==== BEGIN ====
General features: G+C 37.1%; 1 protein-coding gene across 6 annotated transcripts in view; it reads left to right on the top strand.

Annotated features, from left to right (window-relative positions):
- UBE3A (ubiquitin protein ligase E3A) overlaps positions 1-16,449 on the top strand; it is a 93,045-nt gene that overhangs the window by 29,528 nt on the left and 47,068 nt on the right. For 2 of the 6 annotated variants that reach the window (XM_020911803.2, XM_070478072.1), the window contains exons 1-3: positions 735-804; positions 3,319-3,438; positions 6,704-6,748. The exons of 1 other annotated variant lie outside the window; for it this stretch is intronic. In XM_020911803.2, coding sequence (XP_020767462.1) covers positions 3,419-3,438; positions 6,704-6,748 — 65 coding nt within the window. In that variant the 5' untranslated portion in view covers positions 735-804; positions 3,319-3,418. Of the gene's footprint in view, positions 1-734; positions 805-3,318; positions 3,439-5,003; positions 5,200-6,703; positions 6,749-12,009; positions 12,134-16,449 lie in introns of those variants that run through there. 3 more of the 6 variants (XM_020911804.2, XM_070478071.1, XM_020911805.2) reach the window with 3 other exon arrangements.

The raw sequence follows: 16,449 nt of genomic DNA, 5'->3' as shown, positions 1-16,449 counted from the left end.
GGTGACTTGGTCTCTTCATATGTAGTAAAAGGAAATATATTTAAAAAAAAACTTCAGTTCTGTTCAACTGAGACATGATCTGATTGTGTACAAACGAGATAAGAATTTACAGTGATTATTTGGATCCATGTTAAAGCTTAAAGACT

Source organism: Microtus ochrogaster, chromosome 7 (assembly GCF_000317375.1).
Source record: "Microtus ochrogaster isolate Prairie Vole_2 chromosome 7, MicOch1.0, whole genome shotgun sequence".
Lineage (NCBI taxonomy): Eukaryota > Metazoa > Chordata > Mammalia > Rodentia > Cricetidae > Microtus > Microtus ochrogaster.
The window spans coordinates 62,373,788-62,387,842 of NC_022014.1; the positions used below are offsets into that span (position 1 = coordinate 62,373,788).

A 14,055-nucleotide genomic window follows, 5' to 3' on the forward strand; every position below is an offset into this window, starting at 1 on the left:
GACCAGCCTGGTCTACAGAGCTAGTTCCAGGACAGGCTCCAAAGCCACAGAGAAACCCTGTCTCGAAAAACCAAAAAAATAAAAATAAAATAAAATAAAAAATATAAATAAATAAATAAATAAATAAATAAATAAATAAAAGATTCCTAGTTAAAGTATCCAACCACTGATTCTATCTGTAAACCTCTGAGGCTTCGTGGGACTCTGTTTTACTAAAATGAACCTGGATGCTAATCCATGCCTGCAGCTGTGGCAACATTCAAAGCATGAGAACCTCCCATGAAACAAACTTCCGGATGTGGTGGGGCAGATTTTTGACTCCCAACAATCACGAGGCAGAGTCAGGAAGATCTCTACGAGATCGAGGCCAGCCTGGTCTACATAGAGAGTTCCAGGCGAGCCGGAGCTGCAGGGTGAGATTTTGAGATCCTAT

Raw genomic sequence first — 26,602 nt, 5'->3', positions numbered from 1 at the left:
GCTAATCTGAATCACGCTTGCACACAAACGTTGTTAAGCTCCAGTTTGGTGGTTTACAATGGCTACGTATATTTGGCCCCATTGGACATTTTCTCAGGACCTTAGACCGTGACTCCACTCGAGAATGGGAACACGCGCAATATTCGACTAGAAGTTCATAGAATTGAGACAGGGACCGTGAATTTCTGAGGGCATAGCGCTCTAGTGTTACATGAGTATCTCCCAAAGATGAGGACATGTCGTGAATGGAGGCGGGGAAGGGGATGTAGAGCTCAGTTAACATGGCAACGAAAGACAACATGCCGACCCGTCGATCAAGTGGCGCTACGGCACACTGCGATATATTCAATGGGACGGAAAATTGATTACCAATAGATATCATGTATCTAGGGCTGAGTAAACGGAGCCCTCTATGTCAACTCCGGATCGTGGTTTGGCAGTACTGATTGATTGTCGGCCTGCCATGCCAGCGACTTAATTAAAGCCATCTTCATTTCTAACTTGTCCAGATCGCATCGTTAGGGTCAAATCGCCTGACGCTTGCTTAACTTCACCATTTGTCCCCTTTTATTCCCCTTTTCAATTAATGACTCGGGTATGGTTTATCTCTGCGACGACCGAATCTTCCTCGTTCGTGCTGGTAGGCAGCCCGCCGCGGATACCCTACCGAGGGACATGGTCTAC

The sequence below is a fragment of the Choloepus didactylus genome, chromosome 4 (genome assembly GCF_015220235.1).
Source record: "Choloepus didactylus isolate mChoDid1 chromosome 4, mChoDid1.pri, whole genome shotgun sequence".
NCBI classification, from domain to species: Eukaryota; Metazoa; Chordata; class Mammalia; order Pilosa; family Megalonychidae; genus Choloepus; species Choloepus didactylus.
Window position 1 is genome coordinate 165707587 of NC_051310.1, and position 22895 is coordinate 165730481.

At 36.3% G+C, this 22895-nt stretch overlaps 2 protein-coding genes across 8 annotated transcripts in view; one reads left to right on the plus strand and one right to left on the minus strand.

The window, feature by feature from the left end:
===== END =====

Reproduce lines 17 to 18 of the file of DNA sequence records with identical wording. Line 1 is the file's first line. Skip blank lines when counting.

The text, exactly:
Window position 1 is genome coordinate 165707587 of NC_051310.1, and position 22895 is coordinate 165730481.

At 36.3% G+C, this 22895-nt stretch overlaps 2 protein-coding genes across 8 annotated transcripts in view; one reads left to right on the plus strand and one right to left on the minus strand.